The perceived wisdom is that the “War on Christmas” is merely a right-wing delusion and in general companies themselves are deciding to be more inclusive in celebrating the holidays rather than responding to complaints from anti-religious people who are offended by Christmas decorations.
It turns out Microsoft has proven that this was not the case, after responding to a complaint about adding a small Santa hat to VSCode, Microsoft’s open-source IDE.
The little hat can be seen below:
In case you have to squint to see the symbol of oppression, see it more clearly zoomed in.
VSCode user Christian-Schiffer complained:
The Santa Hat on vscode insiders and pushing of religion is very offensive to me, additionally xmas has cost millions of Jews their lives over the centuries, yet even if that was not the case, pushing religious symbols as part of a product update is completely unacceptable. Please remove it immediately and make it your top priority. To me this is almost equally offensive as a swastika.
Christian-Schiffer referred to an article on Sefaria listing the sins associated with Christmas which include:
- Christmas has always been a holiday celebrated carelessly. For millennia, pagans, Christians, and even Jews have been swept away in the season’s festivities, and very few people ever pause to consider the celebration’s intrinsic meaning, history, or origins.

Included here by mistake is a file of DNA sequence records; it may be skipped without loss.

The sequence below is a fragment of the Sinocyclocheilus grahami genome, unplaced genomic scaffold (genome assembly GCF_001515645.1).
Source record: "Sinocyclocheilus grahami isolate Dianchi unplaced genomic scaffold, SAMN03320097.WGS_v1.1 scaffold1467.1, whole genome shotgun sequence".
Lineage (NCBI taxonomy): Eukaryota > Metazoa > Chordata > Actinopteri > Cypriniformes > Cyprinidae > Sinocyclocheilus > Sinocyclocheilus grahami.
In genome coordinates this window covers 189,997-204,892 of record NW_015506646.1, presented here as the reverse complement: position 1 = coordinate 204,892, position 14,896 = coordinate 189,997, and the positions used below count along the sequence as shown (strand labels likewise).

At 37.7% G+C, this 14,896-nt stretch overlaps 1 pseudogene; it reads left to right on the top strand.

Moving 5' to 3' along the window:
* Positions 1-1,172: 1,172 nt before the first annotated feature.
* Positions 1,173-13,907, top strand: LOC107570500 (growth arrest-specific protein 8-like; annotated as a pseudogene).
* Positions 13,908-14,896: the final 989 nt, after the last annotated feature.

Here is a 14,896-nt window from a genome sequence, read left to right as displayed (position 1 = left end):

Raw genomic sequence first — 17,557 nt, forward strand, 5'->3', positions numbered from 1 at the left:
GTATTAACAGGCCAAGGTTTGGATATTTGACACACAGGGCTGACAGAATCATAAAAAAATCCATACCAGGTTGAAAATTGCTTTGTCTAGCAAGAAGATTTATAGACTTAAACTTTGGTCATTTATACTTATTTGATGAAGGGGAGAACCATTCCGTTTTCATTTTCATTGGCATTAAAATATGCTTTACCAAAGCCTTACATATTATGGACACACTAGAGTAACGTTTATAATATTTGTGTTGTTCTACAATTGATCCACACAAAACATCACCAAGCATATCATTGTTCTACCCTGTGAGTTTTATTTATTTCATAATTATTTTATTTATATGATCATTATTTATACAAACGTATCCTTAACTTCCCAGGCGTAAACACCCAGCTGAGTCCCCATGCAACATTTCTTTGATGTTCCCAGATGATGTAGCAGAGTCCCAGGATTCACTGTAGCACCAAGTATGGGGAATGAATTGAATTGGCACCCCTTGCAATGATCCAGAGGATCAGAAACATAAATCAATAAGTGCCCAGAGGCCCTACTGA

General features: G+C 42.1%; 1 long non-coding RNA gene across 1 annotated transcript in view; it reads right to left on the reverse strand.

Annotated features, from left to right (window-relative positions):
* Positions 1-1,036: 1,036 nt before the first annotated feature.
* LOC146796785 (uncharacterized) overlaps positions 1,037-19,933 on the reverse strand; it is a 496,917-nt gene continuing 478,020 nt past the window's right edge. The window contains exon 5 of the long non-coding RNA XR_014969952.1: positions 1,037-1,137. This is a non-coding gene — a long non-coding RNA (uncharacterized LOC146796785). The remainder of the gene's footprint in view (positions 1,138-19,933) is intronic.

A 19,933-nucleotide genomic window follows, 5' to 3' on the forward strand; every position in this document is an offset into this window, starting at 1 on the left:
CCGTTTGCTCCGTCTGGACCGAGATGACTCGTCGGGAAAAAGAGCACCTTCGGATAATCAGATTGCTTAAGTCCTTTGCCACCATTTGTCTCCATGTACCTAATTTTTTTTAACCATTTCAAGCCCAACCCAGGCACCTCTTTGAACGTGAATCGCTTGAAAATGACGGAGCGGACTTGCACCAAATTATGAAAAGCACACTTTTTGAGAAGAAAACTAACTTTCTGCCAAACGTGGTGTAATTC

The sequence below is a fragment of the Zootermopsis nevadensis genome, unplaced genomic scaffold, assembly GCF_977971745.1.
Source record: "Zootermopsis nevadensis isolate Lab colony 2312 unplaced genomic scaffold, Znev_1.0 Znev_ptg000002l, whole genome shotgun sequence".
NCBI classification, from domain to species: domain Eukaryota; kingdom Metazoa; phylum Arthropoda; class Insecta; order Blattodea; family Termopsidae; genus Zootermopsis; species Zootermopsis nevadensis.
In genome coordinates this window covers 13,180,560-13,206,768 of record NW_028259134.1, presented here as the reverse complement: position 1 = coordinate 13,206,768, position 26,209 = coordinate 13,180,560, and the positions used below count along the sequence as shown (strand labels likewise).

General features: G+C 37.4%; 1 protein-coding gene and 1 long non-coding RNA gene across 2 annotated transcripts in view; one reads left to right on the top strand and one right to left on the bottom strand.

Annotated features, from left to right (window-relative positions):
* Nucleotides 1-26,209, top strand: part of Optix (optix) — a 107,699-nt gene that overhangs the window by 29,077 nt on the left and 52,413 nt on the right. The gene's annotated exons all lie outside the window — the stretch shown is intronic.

- Christmas celebrates the birth of Jesus, a Christian god who came to rescue mankind from the “curse of the Torah.”
- At its origin, Christmas is a 24-hour declaration that Judaism is no longer valid.
- December 25 is a day on which Jews have been shamed, tortured, and murdered.
- Many of the most popular Christmas customs – including Christmas trees, mistletoe, Christmas presents, and Santa Claus – are modern incarnations of some extremely offensive and violent rituals
Microsoft responded to the complaint by saying:
@Christian-Schiffer we’re sorry we hurt your and other’s feelings. We’ll remote the Santa Hat.
Microsoft subsequently also removed what we presume to be complaints regarding the response from the thread.
While there is no denying religion has been and still are responsible for numerous ills all over the world, and individuals are fully in their right to demand their software be secular, the incident does prove that companies who may be otherwise inclined are under real pressure to not celebrate a holiday billions of people look forward to. I doubt Microsoft will make the same mistake next year.
In short, the war on Christmas appears to be very real.